CHICAGO — In an arena crammed with nearly 22,000 fans whose roars fairly made the ground tremble, Kings goaltender Jonathan Quick made a solitary and silent skate from his crease to the bench.
It was nine minutes and 20 seconds into the second period and Quick, so stingy through last year's romp to the Stanley Cup championship and this year's trudge to the Western Conference finals, had just given up the last goal the Blackhawks would score Sunday in a 4-2 thrashing of the Kings.
For the first time since a six-game dismissal in the first round of the 2010 playoffs, Quick had to make that long, lonesome trip to the bench during a postseason game. It wasn't just the Kings' starting goalie who left: it was their touchstone.
Quick is the reason they soared last season and the reason they've kept their title defense hopes alive. It wasn't his fault they were swept in the back-to-back games at the United Center that launched this series. But already wounded physically — they lost center Mike Richards to concussion symptoms after he skated in the warmup, and trainers are patching up other banged-up players — they can't also sustain a wound to their confidence. Watching Quick make that exit pained them all.
Asked how he felt at that moment, normally soft-spoken defenseman Robyn Regehr was passionate and blunt.
"What do you think? How do you want me to answer that? It's not a good feeling at all. Plain and simple," he said. "When you see your teammate, a huge part of the team, a guy that's been battling like crazy in there for you and one of the big reasons why we're here, no one was happy to see him come off."
Kings Coach Darryl Sutter said he had only one motivation to pull Quick in favor of Jonathan Bernier, who stopped nine shots in his playoff debut. "I think we play five games in the next 10 days," he said, referring to the schedule for a seven-game series.
Whether the Kings can take this to seven games is, of course, the next question.
They erased a 2-0 series deficit in the first round against St. Louis, but in facing the Blackhawks they've moved up a weight class or two. Or more.
"With the sustained pressure they've had on us and the way they're able to generate turnovers and then capitalize on them is maybe more effective than St. Louis. They have some different players that are maybe more offensively dynamic," defenseman Rob Scuderi said of the Blackhawks.
The Kings played decently in the first period Sunday, but that wasn't enough against the increasingly confident Blackhawks.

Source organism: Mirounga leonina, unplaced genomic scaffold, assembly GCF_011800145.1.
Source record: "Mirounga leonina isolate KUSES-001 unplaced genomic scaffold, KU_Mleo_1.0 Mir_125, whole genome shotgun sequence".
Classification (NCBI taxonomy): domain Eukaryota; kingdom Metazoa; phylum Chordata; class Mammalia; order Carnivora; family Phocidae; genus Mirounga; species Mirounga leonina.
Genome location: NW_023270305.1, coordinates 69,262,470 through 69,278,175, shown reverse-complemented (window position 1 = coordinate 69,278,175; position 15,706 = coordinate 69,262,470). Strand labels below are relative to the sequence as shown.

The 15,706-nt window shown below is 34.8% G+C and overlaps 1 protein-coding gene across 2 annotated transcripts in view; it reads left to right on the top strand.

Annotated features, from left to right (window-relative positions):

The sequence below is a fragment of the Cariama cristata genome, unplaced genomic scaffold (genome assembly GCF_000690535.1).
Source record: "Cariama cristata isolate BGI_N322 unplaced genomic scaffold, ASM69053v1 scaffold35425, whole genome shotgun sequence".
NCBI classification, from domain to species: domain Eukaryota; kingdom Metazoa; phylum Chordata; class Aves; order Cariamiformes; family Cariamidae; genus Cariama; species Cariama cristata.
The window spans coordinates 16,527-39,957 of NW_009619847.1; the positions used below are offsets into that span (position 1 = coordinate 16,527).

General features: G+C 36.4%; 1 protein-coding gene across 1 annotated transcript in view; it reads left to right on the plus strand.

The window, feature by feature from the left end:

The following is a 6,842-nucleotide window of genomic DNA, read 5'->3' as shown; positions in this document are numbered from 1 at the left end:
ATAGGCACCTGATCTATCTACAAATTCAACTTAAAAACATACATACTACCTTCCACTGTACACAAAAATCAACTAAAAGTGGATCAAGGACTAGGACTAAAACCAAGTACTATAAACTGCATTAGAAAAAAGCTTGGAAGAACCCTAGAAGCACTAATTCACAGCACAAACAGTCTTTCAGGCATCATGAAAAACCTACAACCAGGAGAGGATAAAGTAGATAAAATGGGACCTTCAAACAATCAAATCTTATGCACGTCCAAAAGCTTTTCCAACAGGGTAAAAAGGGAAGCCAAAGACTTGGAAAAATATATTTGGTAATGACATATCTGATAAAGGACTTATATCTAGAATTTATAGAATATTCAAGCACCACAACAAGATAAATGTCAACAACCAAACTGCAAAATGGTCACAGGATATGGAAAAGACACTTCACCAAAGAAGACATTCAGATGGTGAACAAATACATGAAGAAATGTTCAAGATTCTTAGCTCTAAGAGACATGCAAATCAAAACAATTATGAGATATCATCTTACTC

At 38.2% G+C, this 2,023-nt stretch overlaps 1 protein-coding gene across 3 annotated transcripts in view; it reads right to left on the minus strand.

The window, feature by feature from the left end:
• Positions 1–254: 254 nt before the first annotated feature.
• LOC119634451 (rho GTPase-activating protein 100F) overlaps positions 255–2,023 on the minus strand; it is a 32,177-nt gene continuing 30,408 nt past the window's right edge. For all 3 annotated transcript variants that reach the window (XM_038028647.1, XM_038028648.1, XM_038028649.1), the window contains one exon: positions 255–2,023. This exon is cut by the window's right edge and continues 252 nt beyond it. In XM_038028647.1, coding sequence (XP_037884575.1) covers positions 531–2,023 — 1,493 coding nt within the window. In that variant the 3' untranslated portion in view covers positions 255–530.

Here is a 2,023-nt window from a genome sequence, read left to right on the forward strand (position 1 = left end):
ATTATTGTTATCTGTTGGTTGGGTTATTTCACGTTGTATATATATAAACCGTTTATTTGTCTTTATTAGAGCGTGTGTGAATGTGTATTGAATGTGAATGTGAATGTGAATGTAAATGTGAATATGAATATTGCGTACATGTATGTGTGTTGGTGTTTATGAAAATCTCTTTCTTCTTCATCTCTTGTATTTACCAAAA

An inadvertent deflection by Trevor Lewis helped Andrew Shaw's shot from the right circle elude Quick 1:56 into the game. That might not have been so bad, but Brent Seabrook beat Quick to the far side with 50.4 seconds left before the first intermission to put the low-scoring Kings in a dangerously deep hole.
"They got one early. They got one late. I thought the first period, that was probably the best period we've played if you look at what we were able to do and get our chances," Quick said.
Regehr, reaching for the puck during a scramble, accidentally poked it past Quick at 7:11 of the second period for a 3-0 Chicago lead. Michal Handzus, a former King, scored on the Blackhawks' 17th shot, the final one Quick faced.
Jeff Carter got one back late in the second period and Tyler Toffoli spoiled Chicago's superb home penalty-killing record with 1:02 left, but the Kings' road record fell to 1-7 this spring.
"Tonight was a little out of our reach, giving up four goals, but I think if you look back at the six losses before that they were all 2-1 games," Quick said.
The series resumes Tuesday at Staples Center, where the Kings have won 14 straight games — but they haven't faced a team as deep as the Blackhawks. Team captain Dustin Brown applied a positive spin to Quick's early exit Sunday, saying it gave the goalie a little extra rest before Game3. Quick vowed to be ready.
"We've got to find a way," he said. "They did their job at home. We've got to go home and do ours."
Presumably without him making another long, mid-game trip to the bench.